It's not often that Chic Young, the newspaper cartoonist responsible for the exploits of Blondie's hapless husband, and General Leslie Groves, the military man responsible for the Manhattan Project, get together. But when they do, it's spectacular. In 1949, Dagwood, Blondie — and their freaking dogs — split the atom together.
For the years after the Hiroshima and Nagasaki explosions, the American public was in an uproar about what to think, regarding the power of splitting the atom. There was some hope for a brighter future, but it was mixed with a lot of fear as reports trickled in about the power of the atomic bomb and the creeping, invisible threat of radiation.
The government, well into testing more applications for nuclear technology and looking forward to an arms race with the Soviet Union, wanted to give people the basic facts and put a bright spin on the atomic future. To do this they came up with Dagwood Splits the Atom, seen in full at The Ephemerist. In it, Dagwood and assorted other newspaper comics characters go to a carnival tent, where Mandrake the Magician shrinks Dagwood and his family down so they can get a look at atoms and split a uranium atom themselves.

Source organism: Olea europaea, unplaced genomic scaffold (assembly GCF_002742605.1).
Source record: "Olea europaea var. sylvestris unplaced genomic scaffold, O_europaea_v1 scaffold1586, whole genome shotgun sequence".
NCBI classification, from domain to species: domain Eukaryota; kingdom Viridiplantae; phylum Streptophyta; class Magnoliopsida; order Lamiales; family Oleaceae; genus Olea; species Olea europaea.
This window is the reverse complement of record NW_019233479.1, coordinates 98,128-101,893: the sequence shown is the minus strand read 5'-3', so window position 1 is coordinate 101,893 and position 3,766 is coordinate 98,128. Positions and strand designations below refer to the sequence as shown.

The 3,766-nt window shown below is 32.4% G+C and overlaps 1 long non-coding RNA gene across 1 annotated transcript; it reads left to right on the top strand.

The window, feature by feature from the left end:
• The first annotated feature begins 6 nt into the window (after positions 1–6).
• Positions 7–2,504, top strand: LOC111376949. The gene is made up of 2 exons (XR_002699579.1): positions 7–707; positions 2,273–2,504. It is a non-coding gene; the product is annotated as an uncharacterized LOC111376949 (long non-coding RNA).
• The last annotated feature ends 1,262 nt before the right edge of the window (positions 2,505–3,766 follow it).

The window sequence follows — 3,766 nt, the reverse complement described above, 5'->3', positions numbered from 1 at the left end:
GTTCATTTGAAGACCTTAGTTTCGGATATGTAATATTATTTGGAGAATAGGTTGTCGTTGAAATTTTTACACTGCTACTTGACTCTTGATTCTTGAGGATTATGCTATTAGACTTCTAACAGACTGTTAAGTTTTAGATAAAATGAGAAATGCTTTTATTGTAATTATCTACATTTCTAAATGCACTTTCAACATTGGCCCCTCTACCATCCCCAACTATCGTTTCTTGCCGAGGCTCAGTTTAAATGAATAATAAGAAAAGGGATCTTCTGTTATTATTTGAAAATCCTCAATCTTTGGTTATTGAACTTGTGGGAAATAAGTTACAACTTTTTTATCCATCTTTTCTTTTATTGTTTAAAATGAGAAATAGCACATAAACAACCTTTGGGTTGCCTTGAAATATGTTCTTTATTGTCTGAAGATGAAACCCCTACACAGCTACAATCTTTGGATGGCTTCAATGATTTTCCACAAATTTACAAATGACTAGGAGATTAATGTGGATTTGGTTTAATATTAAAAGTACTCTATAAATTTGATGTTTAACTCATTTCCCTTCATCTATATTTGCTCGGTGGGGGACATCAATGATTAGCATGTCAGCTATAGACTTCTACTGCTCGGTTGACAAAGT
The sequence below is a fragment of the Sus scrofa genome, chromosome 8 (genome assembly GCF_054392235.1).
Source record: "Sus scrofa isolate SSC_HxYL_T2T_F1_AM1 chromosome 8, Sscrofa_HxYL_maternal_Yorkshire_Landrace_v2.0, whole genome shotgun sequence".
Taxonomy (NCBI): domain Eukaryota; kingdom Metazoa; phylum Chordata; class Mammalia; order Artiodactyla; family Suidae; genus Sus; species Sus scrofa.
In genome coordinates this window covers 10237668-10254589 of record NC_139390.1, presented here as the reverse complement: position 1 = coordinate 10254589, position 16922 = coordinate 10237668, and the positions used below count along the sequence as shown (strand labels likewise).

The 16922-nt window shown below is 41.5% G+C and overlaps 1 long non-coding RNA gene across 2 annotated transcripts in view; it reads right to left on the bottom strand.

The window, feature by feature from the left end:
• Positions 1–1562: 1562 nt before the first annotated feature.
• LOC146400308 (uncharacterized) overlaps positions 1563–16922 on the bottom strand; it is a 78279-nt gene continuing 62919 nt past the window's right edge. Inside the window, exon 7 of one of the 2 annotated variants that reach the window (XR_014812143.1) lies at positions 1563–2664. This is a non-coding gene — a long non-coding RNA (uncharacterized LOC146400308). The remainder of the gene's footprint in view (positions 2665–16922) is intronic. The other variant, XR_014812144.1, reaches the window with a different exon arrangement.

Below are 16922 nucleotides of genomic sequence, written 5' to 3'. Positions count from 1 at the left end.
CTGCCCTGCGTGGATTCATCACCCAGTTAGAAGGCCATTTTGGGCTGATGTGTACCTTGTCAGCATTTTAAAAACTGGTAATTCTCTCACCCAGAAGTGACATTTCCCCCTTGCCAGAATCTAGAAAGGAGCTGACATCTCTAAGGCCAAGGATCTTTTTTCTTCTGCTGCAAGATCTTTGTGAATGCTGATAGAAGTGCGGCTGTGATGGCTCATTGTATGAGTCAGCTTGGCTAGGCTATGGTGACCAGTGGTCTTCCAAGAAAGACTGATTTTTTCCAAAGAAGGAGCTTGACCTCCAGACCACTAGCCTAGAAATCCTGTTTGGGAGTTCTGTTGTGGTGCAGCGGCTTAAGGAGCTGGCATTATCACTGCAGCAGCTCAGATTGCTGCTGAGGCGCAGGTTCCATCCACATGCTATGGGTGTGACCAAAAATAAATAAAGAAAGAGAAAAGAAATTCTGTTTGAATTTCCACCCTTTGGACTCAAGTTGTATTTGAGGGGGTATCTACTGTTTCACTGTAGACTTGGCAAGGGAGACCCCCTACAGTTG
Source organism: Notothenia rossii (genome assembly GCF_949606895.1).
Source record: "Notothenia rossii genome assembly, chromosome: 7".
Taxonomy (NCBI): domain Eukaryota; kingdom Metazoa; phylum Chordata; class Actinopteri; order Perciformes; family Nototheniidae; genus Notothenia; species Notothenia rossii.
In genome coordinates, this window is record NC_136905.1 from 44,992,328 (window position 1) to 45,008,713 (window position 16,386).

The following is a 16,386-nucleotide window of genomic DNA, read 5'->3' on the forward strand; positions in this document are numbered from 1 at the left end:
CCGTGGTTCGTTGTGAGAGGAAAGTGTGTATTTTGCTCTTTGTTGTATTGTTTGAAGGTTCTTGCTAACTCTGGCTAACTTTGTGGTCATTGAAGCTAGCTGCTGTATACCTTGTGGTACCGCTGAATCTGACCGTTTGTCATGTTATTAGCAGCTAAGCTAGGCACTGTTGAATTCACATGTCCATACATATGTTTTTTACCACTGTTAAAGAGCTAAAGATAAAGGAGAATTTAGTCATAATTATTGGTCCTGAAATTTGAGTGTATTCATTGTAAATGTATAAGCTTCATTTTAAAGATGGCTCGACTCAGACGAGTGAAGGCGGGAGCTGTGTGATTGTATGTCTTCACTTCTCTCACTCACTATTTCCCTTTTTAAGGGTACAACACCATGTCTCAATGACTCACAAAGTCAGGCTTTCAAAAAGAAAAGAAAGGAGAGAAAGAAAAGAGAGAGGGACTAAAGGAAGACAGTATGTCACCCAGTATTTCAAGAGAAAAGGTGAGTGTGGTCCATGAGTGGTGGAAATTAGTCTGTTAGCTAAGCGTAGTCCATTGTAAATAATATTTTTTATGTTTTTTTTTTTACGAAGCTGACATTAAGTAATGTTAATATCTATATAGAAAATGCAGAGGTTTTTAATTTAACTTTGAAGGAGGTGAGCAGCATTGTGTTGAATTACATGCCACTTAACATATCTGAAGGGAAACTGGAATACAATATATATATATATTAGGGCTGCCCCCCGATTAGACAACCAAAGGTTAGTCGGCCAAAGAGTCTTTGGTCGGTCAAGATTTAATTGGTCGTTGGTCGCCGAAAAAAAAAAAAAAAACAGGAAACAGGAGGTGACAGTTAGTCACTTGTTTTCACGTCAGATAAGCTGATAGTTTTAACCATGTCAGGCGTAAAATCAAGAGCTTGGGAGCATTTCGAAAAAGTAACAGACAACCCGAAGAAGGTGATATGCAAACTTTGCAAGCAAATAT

The comic features Dagwood blowing a neutron into a uranium atom through a tube and celebrating when it splits, yelling, "I got the touch!" He then whisks a kid out of the way of the chain reaction of other exploding uranium atoms, telling her that she needs to watch it all from a safe distance.
Comics characters leave the tent exuberant, saying things like, "Furthermore, Popeye, don't forget that scientists must learn more about the atom before they can harness it to make it actually go to work. But they will!" There are a few pages about how atomic power will help industry, medical science, and agriculture — and then it ends with a quote from Lincoln.
It's actually a fairly good, basic explanation about what fission is, and what its better prospects are. The comics characters do a good job of adding some basic levity, and the entire thing is based in fact. The only problem is what it leaves out — which were the military and environmental effects of atomic power. But those things don't have any place in Dagwood's world. In Blondie, there's no prospect of war, no great hardship, and really, no problem a sandwich can't fix. That, in the end, is why the two disparate concepts were brought together. To get the hygienic view of atoms, you have to put yourself inside an entirely innocent world. That only existed in the funny papers.